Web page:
Self-congruity and volunteering: a multi-organisation comparison

Randle, Melanie and Dolnicar, Sara (2011) Self-congruity and volunteering: a multi-organisation comparison. European Journal of Marketing, 45 5: 739-758. doi:10.1108/03090561111120019

Author Randle, Melanie
Dolnicar, Sara
Title Self-congruity and volunteering: a multi-organisation comparison
Journal name European Journal of Marketing   Check publisher's open access policy
ISSN 0309-0566
Publication date 2011-01
Sub-type Article (original research)
DOI 10.1108/03090561111120019
Volume 45
Issue 5
Start page 739
End page 758
Total pages 20
Place of publication Bingley, W Yorks, United Kingdom
Publisher Emerald Group Publishing
Collection year 2011
Language eng
Formatted abstract
Purpose: The purpose of this paper is to examine whether individuals who prefer different volunteering organisations have different self-concepts, whether individuals perceive their preferred volunteering organisation as more similar to their self-concept than other volunteering organisations, and whether self-congruity theory correctly predicts consumer (volunteer) behaviour differences across organisations and organisational missions.

Design/methodology/approach: Data were collected on people's preferred volunteering organisation, their self-concept and their perceived image from eight volunteering organisations using an online self-completion survey. Chi-square tests and paired-sample t-tests were then used to identify significant differences between groups.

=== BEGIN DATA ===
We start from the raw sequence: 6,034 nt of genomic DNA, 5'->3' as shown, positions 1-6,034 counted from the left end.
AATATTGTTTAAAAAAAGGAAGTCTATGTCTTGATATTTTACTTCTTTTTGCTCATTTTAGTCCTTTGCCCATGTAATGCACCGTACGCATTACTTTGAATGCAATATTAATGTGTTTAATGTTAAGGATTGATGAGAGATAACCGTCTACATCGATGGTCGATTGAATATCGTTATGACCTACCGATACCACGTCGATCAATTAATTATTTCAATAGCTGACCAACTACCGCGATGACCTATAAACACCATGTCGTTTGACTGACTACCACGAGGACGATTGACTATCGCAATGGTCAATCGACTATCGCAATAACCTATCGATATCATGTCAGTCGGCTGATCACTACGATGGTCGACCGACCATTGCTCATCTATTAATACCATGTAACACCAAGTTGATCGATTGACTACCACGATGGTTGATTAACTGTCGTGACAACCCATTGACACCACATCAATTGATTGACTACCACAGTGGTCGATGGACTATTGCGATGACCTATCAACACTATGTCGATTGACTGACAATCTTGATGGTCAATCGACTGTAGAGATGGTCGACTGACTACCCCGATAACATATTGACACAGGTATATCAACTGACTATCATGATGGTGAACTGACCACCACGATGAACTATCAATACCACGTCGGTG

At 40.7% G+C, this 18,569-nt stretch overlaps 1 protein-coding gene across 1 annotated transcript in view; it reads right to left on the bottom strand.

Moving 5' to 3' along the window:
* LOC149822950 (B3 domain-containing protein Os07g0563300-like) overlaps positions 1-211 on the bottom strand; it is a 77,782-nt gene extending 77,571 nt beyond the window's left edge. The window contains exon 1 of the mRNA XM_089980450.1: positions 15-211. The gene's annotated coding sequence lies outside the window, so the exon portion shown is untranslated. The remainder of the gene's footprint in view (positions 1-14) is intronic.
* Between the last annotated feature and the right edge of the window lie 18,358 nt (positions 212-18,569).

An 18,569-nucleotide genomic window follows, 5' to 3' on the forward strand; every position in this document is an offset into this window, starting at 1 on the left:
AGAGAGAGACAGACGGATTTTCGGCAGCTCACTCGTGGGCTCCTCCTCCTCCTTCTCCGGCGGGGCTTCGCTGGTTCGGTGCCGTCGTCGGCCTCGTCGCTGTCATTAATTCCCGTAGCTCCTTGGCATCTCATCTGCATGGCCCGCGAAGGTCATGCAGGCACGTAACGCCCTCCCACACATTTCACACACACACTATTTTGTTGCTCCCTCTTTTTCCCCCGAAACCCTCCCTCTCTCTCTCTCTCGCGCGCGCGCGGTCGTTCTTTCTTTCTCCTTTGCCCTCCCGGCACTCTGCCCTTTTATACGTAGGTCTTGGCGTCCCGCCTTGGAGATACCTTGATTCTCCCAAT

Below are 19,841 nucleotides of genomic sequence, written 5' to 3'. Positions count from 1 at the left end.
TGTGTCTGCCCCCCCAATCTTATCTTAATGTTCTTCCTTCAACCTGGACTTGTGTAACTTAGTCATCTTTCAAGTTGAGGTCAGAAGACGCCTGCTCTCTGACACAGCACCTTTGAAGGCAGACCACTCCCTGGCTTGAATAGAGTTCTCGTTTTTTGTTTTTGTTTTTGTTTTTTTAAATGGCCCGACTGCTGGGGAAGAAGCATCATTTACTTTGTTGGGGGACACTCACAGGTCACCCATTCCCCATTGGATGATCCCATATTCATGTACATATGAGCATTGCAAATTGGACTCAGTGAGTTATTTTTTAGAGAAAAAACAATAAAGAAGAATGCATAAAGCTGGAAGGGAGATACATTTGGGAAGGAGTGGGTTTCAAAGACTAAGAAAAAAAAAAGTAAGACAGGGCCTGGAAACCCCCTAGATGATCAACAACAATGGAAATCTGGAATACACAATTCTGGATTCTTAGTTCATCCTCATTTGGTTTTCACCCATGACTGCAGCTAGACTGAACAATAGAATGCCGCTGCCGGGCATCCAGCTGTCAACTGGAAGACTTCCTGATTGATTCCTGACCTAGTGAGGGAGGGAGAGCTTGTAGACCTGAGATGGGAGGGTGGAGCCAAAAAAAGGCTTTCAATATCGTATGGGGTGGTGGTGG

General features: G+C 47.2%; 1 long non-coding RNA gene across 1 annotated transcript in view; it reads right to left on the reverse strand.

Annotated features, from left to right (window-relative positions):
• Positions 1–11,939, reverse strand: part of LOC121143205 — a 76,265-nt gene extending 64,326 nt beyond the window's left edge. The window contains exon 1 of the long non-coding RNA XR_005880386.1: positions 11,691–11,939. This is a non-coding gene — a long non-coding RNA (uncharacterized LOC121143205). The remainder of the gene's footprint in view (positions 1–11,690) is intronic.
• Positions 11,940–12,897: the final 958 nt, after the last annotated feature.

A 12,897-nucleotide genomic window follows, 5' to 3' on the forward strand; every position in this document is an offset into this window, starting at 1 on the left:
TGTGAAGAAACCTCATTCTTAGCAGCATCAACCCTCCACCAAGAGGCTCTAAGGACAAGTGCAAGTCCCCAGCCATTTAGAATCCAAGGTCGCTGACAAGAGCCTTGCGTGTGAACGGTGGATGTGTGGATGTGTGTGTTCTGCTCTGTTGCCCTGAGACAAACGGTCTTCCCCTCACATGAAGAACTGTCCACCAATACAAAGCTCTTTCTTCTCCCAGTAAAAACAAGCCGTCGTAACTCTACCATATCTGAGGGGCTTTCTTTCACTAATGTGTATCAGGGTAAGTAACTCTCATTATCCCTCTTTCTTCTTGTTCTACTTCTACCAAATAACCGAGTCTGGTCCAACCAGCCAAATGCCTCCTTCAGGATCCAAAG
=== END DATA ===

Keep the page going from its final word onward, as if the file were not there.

Findings: Individuals who prefer different volunteering organisations differ significantly in their self-concept. For the three volunteering organisations with high levels of awareness and distinct images, self-congruity theory held; that is, people who volunteer for them perceive those organisations as being more similar to their self-concept than other volunteering organisations. For the four organisations with lower awareness and less distinct images, the authors found a tendency towards self-congruity, but results were not significant. In one case, self-congruity theory did not hold, possibly due to the more "obligatory" nature of the volunteering task.

Research limitations/implications: This research extends the application of self-congruity theory to the volunteering context. It identifies three key dimensions that affect the extent to which self-congruity holds for volunteering organisations: brand awareness; image distinctiveness; and whether the involvement is actually "voluntary".

Practical implications: Self-congruity theory has the potential to be a valuable tool in helping volunteering organisations increase their productivity through better targeted marketing strategies.

Originality/value: This study is the first to apply self-congruity theory to the volunteering sector at the organisation brand level, and gives practitioners an additional tool to improve the effectiveness of their marketing
Keyword Voluntary organizations
Non profit organizations
Market segmentation
Brand Personality
Q-Index Code C1
Q-Index Status Provisional Code
Institutional Status Non-UQ

Document type: Journal Article
Sub-type: Article (original research)
Collection: UQ Business School Publications
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Citation counts: TR Web of Science Citation Count  Cited 5 times in Thomson Reuters Web of Science Article | Citations
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Created: Thu, 04 Apr 2013, 15:37:44 EST by Dr Kayleen Campbell on behalf of School of Tourism